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The Festival of the Little Hills has been around so long that families make it a tradition to go together, and vendors and repeat customers chat like old friends.

For 45 years now, the town of St. Charles celebrates the Festival of the Little Hills, always on the third full weekend every August on Main Street and Frontier Park. Local nonprofit groups sell food and refreshments, and juried vendors sell handmade products. The event is Friday through Sunday.

“I love coming back,” said Celeste Conley of Vinita Park, who runs a commercial bacon rind booth and a frozen and hand-squeezed lemonade booth that benefits her Boy Scouts troop in St. Charles. “As far as festivals go, it’s one of the nicest ones in the state of Missouri.” She works about 30 festivals a year.

Vicki Smith of Lake Saint Louis, who runs an embroidered and custom clothing booth called Oh So Cute with her husband, Kenneth, has been selling at the festival since the late 1980s, with 23 years at the same location on Main Street. She travels all over for shows, and it’s the only festival she sells from in Missouri.

“It’s a great show. I love it. I have good repeat customers,” she says. “People stop by my booth and say: ‘Here’s my granddaughter. Remember when I bought stuff for her?’ And the granddaughter’s in college.”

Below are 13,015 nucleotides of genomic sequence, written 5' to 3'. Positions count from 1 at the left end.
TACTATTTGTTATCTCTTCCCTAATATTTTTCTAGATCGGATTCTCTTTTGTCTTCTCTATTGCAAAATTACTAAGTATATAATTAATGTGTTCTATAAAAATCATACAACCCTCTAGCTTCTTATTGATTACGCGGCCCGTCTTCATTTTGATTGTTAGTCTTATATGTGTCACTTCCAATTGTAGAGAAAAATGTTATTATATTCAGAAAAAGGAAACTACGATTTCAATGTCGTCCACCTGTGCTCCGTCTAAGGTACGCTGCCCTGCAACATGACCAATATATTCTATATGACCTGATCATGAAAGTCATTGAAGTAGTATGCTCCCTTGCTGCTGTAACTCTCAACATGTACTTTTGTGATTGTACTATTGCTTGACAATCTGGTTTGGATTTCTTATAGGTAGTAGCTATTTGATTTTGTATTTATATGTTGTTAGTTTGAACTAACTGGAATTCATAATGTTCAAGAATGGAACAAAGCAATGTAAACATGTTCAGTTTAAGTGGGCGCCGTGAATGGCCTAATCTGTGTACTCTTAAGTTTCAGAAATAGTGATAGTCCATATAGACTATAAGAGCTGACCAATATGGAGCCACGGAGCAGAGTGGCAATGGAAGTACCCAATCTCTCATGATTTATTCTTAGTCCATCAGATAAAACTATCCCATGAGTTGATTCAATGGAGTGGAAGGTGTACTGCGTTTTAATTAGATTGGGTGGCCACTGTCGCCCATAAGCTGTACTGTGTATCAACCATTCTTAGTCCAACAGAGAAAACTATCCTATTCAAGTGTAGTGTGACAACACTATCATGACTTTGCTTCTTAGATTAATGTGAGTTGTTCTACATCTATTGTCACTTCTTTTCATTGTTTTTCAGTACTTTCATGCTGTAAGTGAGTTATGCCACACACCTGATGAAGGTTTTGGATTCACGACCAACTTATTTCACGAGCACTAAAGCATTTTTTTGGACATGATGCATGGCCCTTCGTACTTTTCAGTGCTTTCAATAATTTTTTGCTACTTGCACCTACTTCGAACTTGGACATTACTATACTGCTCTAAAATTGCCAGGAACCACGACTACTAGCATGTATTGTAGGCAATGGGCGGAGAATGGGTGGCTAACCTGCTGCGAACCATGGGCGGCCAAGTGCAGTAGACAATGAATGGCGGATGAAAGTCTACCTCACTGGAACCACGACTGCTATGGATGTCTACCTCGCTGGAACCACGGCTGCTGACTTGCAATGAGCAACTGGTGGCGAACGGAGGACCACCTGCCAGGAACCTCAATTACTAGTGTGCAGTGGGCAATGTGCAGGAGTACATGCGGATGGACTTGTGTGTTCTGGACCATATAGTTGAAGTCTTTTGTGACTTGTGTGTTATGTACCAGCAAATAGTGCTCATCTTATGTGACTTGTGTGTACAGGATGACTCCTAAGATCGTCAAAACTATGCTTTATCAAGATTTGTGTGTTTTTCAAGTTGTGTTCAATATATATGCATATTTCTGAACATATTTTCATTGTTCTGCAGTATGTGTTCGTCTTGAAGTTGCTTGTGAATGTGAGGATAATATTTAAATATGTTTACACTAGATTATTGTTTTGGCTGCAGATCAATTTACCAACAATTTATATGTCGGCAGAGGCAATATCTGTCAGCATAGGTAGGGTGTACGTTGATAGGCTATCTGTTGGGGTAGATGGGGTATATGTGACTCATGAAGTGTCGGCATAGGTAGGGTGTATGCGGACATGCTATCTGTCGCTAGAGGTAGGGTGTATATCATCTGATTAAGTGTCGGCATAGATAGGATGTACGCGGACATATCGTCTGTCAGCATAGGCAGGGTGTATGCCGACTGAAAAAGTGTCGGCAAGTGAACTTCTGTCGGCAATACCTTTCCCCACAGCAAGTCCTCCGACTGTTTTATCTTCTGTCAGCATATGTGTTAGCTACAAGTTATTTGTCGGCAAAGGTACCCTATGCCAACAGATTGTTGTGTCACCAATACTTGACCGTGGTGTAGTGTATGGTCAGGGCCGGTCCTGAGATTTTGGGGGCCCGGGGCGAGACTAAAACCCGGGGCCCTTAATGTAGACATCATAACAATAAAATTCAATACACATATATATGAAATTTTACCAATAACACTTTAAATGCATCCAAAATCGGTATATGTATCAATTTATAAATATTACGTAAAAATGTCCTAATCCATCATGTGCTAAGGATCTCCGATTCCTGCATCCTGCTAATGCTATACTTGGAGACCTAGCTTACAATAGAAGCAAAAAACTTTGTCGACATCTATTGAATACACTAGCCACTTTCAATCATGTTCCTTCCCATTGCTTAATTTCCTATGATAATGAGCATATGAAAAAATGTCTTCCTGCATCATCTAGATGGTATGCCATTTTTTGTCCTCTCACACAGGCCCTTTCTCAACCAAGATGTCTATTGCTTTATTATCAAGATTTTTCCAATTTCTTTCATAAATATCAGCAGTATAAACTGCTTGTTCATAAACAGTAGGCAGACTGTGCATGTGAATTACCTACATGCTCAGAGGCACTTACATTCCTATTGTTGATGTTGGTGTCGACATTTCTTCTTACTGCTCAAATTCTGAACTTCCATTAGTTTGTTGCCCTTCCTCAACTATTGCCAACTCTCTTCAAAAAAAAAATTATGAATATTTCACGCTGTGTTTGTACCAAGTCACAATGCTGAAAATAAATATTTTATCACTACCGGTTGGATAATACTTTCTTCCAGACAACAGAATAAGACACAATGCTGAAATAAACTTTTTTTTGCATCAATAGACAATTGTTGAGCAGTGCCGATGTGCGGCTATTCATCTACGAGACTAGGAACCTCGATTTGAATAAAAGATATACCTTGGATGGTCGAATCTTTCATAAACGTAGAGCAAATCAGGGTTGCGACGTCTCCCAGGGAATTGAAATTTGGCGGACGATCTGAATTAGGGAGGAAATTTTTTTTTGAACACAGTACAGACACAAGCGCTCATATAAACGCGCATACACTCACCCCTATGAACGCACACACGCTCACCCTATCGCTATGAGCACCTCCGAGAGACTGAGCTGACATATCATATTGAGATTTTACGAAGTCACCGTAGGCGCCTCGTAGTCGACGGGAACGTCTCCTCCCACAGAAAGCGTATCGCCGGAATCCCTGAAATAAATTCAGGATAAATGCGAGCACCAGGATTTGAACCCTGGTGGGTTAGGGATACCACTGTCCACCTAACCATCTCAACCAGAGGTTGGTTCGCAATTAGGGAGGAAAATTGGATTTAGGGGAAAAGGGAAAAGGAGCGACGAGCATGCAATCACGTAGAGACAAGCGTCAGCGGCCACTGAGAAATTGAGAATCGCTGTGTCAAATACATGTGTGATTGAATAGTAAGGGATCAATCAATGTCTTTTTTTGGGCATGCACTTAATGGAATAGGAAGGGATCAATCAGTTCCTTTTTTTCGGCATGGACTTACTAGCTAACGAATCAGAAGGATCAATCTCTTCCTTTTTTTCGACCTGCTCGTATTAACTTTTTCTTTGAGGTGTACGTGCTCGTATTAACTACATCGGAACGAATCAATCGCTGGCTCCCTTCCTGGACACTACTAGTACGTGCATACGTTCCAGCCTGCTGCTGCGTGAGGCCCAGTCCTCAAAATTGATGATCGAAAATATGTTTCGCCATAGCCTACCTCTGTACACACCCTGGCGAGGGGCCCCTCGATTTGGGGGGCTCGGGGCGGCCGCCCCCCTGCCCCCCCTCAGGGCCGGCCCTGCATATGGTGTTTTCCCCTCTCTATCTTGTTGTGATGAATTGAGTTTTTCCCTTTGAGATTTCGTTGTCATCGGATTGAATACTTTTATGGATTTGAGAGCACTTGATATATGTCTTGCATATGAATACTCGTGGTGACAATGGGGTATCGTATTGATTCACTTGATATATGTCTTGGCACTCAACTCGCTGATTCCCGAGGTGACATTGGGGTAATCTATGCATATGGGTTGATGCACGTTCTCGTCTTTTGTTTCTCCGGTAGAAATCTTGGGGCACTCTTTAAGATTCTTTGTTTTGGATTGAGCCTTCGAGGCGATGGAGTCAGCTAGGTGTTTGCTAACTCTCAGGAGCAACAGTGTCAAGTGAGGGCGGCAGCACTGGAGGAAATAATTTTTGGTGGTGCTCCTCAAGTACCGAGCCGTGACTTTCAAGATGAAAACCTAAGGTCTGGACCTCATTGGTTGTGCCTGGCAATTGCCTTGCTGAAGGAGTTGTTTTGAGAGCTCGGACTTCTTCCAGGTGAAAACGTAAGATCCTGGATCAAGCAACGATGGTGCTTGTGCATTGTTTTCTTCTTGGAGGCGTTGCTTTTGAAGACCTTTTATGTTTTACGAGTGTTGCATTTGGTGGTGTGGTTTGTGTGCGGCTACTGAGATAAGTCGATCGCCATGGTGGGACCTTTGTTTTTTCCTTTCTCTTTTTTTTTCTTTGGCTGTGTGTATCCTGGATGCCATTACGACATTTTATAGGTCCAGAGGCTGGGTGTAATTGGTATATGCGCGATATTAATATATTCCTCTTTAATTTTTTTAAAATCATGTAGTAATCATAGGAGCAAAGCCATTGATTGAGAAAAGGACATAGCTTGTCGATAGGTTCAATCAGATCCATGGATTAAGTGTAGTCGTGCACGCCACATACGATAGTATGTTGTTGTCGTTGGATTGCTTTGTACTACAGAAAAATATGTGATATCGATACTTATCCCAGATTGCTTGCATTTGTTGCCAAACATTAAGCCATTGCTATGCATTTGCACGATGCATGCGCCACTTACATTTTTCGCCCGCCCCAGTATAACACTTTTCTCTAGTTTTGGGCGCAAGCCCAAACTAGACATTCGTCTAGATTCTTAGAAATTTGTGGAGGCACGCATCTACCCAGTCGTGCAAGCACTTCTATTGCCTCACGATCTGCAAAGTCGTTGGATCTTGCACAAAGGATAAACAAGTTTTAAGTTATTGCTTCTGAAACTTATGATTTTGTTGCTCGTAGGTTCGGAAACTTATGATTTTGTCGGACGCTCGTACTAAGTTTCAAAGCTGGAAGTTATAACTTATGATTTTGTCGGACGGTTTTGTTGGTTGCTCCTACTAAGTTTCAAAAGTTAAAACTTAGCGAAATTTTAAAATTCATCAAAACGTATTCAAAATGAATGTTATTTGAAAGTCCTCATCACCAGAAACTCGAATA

Fred Hawkins, 81, of Des Peres, has been selling handcrafted leather goods at the festival since 1975. One of his specialties is leather wristbands with names stamped on them, and he sees adult customers who got them as children. “I love this festival. I have one girl who has a dog collar made every year. She brings me a box of cookies. She leaves me a box of cookies, I make her a dog collar, and away she goes.”

New this year is scheduled entertainment at Berthold Square Park at Jefferson and Main streets, and contracted entertainment with a new company, said Christine Jacob, an organizer.

Returning is the popular Knockerballs attraction, which made its debut last year. Festivalgoers waited in long lines to get a chance to don an inflatable, ball-shaped suit, run onto a field and knock one another to the ground.

There are about 150 craft booths and 50 food booths this year, with about 90 percent of the food booths run by nonprofit groups. The focus of the fair is to help groups such as scouts and church organizations and to support crafters who make their own goods. The fair has a foundation that gives several $1,000 scholarships to high school seniors in St. Charles each year.

Free shuttles are available, leaving from Duchesne High School, St. Charles West High School, St. Charles Family Arena and EPC — Executive Personal Computers.

The festival is named for the city’s first name, Les Petites Cotes. It was founded by French Canadian fur trader Louis Blanchette in 1769 and named for its undulating landscape along the Missouri River. Festival organizers have had to keep a wary eye on the river in certain years, but despite floods and rain, the festival has endured.

“Luckily we’ve never had to cancel,” Jacob says. “We’ve wondered many years. We’ve made it through.”


What Festival of the Little Hills • When 4-10 p.m. Friday, 9:30 a.m.-10 p.m. Saturday, 9:30 a.m.-5 p.m. Sunday • Where Main Street and Frontier Park, St. Charles • How much Free • More info 636-940-0095; festivalofthelittlehills.com

Valerie Schremp Hahn is a features writer for the St. Louis Post-Dispatch.